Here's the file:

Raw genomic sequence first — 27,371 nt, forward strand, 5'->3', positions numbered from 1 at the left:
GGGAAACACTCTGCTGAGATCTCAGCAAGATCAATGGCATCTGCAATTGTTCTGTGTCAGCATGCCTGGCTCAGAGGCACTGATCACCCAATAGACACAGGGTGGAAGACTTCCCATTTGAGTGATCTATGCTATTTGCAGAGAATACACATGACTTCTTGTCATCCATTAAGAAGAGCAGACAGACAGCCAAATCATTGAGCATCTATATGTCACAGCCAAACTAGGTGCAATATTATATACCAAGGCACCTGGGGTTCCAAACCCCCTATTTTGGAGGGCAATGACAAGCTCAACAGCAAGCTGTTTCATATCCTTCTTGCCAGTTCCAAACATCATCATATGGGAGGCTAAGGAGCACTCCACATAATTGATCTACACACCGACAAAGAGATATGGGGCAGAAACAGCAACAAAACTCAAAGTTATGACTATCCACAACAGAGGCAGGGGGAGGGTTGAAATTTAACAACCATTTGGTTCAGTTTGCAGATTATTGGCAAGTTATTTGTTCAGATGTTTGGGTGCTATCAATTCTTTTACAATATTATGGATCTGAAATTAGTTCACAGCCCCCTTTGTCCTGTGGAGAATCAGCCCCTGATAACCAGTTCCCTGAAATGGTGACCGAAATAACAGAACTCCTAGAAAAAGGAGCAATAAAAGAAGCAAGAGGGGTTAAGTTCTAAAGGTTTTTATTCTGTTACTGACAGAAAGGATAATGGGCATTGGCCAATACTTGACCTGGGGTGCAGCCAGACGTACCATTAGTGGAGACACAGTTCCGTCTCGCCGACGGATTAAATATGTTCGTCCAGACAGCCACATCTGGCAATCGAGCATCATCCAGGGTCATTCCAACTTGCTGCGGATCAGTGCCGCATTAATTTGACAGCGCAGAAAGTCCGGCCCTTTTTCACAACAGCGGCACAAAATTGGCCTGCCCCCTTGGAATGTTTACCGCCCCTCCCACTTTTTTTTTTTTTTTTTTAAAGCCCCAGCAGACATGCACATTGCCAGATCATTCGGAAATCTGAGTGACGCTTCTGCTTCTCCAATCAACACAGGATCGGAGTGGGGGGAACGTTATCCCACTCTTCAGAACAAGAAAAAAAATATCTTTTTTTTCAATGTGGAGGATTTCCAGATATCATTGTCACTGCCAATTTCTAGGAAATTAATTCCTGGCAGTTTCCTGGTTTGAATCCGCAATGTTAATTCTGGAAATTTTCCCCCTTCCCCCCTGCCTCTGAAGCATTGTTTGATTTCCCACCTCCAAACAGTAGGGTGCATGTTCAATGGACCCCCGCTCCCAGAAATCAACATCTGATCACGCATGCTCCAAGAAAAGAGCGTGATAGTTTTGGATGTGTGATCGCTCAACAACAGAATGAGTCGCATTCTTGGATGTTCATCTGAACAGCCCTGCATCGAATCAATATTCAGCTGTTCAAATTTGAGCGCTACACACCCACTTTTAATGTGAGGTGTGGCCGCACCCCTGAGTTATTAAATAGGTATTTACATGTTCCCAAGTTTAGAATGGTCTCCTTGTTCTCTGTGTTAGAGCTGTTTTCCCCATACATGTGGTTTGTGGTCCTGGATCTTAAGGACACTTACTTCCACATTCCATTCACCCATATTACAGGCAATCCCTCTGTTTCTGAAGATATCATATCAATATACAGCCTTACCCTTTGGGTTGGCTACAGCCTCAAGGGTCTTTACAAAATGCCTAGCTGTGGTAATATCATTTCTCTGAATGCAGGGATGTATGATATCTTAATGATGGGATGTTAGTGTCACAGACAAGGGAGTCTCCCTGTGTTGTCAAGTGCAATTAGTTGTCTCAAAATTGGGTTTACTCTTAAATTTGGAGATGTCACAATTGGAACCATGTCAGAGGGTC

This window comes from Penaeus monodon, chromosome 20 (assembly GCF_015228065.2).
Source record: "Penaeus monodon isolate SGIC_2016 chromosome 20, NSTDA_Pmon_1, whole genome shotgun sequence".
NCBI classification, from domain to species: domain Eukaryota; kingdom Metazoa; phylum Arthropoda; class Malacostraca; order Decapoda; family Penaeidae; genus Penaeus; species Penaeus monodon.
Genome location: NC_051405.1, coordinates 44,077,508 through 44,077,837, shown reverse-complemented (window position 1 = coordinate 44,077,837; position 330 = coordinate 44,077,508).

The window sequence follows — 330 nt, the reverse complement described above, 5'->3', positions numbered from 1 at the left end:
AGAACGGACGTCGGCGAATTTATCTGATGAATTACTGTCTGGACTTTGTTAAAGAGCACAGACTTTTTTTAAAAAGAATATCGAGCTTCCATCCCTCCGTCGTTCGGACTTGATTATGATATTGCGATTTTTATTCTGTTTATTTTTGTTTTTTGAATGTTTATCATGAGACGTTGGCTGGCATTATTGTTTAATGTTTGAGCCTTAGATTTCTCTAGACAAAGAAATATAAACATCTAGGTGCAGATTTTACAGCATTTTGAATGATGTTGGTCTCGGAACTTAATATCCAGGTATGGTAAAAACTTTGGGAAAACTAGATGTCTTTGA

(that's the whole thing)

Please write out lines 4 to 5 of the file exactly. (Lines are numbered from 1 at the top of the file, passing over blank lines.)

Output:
Source record: "Penaeus monodon isolate SGIC_2016 chromosome 20, NSTDA_Pmon_1, whole genome shotgun sequence".
NCBI classification, from domain to species: domain Eukaryota; kingdom Metazoa; phylum Arthropoda; class Malacostraca; order Decapoda; family Penaeidae; genus Penaeus; species Penaeus monodon.